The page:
The Anglo-Egyptian Slave Trade Convention, also known as Anglo-Egyptian Convention for the Suppression of the Slave Trade or Anglo-Egyptian Convention for the Abolition of Slavery was a treaty between the United Kingdom of Great Britain and Ireland and the Khedivate of Egypt from 1877. The first version of 1877 was followed by an addition in 1884. It formally banned the slave trade to Egypt.

The treaty of 1877 officially banned the slave trade from Sudan, thus formally putting an end on the import of slaves from Sudan.[1] Sudan was at this time the main import of male slaves to Egypt. This ban was followed in 1884 by a ban on the import of white women; this law was directed against the import of white women (mainly from Caucasus and usually Circassians via the Circassian slave trade), which were the preferred choice for harem concubines among the Egyptian upper class.[1][2]

The import of male slaves from Sudan as soldiers, civil service and eunuchs, as well as the import of female slaves from Caucasus as harem women were the two main sources of slave import to Egypt, thus these laws were, at least on paper, major blows on Slavery in Egypt. Slavery itself was not banned, only the import of slaves. However a ban on the sale on existing slaves was introduced alongside a law giving existing slaves the legal right to apply for manumission.[1][3]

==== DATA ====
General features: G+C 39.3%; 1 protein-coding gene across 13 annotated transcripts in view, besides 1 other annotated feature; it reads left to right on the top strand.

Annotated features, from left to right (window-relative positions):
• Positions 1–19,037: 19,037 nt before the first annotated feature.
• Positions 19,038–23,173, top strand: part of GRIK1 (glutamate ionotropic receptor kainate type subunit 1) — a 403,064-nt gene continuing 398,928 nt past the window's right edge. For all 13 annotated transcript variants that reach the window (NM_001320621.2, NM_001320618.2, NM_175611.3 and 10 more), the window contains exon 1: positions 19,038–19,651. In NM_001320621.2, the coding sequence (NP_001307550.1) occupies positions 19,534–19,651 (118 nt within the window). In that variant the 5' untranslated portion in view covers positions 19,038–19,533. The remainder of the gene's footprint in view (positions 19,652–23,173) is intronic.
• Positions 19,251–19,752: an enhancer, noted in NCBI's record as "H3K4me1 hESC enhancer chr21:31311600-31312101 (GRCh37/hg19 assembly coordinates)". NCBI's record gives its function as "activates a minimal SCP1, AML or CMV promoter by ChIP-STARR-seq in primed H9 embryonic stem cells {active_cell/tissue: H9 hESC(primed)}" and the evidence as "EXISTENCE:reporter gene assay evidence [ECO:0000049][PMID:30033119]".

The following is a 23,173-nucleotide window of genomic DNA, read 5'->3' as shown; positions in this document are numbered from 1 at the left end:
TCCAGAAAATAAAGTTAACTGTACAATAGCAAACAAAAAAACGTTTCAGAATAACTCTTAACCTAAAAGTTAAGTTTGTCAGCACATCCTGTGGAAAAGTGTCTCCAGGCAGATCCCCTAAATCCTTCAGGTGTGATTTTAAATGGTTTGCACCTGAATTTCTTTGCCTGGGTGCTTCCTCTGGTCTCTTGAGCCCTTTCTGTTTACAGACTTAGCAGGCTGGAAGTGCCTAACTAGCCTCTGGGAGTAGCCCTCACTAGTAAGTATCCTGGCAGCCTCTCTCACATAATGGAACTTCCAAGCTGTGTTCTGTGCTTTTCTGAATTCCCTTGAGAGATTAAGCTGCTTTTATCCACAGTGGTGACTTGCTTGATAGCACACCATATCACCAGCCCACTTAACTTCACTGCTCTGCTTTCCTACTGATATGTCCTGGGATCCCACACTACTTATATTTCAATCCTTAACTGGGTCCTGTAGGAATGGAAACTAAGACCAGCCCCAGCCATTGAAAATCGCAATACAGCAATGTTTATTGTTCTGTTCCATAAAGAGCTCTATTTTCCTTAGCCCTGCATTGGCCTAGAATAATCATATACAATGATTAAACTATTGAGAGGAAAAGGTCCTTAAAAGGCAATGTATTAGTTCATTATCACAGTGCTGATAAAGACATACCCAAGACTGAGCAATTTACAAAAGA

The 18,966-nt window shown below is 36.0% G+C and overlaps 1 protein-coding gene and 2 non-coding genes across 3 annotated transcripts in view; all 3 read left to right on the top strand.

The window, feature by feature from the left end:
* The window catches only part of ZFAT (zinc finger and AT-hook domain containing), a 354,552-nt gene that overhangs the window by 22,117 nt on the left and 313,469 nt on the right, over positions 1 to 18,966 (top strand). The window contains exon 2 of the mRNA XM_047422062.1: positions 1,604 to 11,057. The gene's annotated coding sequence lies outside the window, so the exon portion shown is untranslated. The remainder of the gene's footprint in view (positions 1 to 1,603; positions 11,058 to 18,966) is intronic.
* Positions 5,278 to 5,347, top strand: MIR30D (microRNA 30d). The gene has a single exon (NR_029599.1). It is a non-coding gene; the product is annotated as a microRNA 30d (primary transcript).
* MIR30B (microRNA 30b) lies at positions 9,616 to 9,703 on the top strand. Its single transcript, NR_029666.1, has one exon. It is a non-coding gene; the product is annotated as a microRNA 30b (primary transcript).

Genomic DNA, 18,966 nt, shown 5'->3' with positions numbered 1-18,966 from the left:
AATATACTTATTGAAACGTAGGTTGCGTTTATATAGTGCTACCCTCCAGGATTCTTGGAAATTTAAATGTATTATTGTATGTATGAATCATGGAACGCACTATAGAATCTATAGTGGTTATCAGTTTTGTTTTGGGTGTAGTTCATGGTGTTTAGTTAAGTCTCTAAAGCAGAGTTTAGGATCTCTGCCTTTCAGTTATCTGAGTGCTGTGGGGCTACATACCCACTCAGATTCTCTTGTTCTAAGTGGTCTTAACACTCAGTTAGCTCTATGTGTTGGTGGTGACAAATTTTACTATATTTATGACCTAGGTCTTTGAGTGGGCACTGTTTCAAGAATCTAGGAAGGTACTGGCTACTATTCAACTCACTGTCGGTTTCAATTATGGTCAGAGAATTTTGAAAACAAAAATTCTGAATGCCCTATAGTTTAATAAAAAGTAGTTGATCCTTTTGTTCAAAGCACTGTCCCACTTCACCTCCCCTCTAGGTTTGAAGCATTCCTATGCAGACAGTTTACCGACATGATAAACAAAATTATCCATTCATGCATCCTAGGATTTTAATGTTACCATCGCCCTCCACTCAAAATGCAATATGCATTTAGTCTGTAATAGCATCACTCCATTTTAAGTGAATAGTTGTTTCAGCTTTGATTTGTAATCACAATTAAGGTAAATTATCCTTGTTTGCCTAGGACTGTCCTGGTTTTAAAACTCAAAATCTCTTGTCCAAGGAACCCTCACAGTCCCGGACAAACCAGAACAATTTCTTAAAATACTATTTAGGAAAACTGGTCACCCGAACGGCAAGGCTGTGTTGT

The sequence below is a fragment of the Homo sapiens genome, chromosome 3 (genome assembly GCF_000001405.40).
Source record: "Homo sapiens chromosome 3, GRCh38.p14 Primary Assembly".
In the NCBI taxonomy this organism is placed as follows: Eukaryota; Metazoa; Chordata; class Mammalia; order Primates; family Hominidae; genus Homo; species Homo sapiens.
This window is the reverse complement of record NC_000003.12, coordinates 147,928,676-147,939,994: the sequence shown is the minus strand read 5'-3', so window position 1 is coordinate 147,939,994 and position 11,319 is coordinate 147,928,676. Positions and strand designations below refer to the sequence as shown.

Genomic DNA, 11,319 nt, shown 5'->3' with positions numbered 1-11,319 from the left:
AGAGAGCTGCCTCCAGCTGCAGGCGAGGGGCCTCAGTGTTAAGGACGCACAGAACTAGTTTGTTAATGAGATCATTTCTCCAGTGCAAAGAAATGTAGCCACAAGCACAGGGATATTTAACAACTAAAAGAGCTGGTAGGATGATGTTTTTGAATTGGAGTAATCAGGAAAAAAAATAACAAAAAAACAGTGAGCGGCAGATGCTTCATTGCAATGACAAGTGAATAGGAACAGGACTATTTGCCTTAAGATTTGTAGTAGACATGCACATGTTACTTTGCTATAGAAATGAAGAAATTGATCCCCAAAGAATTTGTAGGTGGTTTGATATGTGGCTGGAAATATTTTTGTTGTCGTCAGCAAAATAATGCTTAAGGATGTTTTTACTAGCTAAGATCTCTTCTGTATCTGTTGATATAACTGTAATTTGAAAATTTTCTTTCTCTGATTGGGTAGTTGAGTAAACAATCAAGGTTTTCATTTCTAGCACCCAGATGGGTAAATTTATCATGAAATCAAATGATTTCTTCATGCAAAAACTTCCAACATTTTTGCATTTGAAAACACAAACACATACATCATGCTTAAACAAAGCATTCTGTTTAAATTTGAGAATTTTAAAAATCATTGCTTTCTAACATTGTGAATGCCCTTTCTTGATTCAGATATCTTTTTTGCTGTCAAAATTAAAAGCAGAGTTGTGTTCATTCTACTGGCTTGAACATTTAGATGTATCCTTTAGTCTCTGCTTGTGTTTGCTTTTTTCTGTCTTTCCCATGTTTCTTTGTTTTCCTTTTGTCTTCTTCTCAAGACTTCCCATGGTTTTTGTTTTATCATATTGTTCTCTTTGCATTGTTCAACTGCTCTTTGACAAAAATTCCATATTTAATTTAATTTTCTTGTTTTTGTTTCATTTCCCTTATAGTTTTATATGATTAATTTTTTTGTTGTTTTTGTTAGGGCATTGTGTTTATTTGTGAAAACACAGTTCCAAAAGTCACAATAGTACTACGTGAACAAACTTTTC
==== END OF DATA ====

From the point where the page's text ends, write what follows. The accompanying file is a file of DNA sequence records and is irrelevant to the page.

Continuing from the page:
See also

References

  1. ^ a b c Kenneth M. Cuno: Modernizing Marriage: Family, Ideology, and Law in Nineteenth- and Early ...
  2. ^ Cuno, K. M. (2015). Modernizing Marriage: Family, Ideology, and Law in Nineteenth- and Early Twentieth-Century Egypt. Egypten: Syracuse University Press. p. 25
  3. ^ Cuno, K. M. (2015). Modernizing Marriage: Family, Ideology, and Law in Nineteenth- and Early Twentieth-Century Egypt. Egypten: Syracuse University Press. p. 25